Jump to ContentJump to Main Navigation
What It Is Like To PerceiveDirect Realism and the Phenomenal Character of Perception$
Users without a subscription are not able to see the full content.

J. Christopher Maloney

Print publication date: 2018

Print ISBN-13: 9780190854751

Published to Oxford Scholarship Online: July 2018

DOI: 10.1093/oso/9780190854751.001.0001

Show Summary Details
Page of

PRINTED FROM OXFORD SCHOLARSHIP ONLINE (oxford.universitypressscholarship.com). (c) Copyright Oxford University Press, 2022. All Rights Reserved. An individual user may print out a PDF of a single chapter of a monograph in OSO for personal use.date: 24 May 2022

Dual Aspect Theory

Dual Aspect Theory

(p.152) Chapter 6 Dual Aspect Theory
What It Is Like To Perceive

J. Christopher Maloney

Oxford University Press

Carruthers proposes a subtle dispositionalist rendition of higher order theory regarding phenomenal character. The theory would distinguish unconscious movement management from conscious attitude management as perceptual processes. Each process takes perceptual representations as inputs. A representation subject to attitude management is apt to induce a higher order representation of itself that secures a self-referential aspect of its content supposedly determinative of phenomenal character. Unfortunately, the account requires a problematic cognitive ambiguity while failing to explain why attitude, but not movement, management, determines character. Moreover, normal variation in attitudinal management conflicts with the constancy typical of phenomenal character. And although an agent denied perceptual access to a scene about which she is otherwise well informed would suffer no phenomenal character, dispositionalist theory entails otherwise. Such problems, together with the results of the previous chapters, suggest that, whether cloaked under intentionalism or higher order theory, representationalism mistakes content for character.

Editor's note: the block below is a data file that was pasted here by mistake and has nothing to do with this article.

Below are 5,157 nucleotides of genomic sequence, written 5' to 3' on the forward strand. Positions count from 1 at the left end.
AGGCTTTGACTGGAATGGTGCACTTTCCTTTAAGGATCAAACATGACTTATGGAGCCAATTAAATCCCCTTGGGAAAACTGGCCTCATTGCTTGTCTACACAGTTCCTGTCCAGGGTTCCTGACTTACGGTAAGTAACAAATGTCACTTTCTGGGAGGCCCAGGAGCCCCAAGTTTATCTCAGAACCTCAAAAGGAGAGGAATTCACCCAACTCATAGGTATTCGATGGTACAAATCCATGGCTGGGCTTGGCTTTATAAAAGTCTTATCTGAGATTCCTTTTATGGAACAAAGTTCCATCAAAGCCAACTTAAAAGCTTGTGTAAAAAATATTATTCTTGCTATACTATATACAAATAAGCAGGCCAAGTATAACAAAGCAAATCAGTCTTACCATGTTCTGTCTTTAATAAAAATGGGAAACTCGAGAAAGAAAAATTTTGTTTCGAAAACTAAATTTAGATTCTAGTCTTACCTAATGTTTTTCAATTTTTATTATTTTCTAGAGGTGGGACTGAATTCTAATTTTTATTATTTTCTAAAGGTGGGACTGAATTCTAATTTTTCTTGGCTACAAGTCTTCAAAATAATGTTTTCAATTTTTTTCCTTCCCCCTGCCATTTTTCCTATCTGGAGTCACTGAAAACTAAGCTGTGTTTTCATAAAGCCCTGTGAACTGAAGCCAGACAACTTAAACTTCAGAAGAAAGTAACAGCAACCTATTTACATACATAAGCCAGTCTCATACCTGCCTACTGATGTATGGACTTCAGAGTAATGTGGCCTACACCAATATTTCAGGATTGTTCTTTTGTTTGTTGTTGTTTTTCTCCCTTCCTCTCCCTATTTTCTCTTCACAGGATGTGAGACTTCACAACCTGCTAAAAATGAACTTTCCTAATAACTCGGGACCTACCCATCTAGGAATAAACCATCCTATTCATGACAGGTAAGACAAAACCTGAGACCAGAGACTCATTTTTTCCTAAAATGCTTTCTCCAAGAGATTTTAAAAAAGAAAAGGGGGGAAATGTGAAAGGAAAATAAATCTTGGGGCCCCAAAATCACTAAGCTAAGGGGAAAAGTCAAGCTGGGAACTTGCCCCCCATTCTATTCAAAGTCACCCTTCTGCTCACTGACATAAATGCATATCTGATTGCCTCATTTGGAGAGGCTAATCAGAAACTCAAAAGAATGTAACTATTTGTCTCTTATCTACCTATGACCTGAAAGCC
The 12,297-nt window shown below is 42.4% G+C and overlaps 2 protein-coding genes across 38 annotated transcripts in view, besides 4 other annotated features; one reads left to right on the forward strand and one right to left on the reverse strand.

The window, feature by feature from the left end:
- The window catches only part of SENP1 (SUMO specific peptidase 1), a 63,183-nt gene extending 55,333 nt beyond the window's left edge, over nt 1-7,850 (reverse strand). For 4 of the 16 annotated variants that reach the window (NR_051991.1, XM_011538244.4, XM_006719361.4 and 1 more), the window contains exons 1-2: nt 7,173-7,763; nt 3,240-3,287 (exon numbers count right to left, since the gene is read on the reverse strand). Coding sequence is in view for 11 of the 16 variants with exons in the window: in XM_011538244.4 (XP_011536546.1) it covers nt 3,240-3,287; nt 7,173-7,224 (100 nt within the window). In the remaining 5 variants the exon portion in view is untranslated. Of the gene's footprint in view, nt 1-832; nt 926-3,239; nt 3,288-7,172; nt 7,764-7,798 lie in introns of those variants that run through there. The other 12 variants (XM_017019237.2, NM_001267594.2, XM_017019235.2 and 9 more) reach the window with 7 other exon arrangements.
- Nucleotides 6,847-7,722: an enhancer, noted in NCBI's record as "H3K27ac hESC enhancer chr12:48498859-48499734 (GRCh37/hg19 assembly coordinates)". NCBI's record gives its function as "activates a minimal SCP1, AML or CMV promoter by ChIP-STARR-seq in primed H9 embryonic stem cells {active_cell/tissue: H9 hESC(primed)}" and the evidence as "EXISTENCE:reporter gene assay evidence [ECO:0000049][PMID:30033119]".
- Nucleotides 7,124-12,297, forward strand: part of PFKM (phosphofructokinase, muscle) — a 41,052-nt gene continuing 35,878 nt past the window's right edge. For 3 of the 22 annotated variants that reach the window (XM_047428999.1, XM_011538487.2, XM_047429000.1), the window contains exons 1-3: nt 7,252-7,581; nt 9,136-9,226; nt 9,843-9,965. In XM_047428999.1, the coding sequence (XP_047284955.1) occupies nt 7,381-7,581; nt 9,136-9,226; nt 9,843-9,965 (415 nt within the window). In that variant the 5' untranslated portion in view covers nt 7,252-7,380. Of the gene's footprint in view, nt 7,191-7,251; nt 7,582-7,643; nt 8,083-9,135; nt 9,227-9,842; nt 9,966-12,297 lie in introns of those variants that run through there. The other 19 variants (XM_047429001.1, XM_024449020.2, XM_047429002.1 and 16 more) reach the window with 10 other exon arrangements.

Keywords:   Key words: attitude management, dispositionalist higher order theory, cognitive ambiguity, content, movement management, perceptual representation, phenomenal character, representationalism

Oxford Scholarship Online requires a subscription or purchase to access the full text of books within the service. Public users can however freely search the site and view the abstracts and keywords for each book and chapter.

Please, subscribe or login to access full text content.

If you think you should have access to this title, please contact your librarian.

To troubleshoot, please check our FAQs , and if you can't find the answer there, please contact us .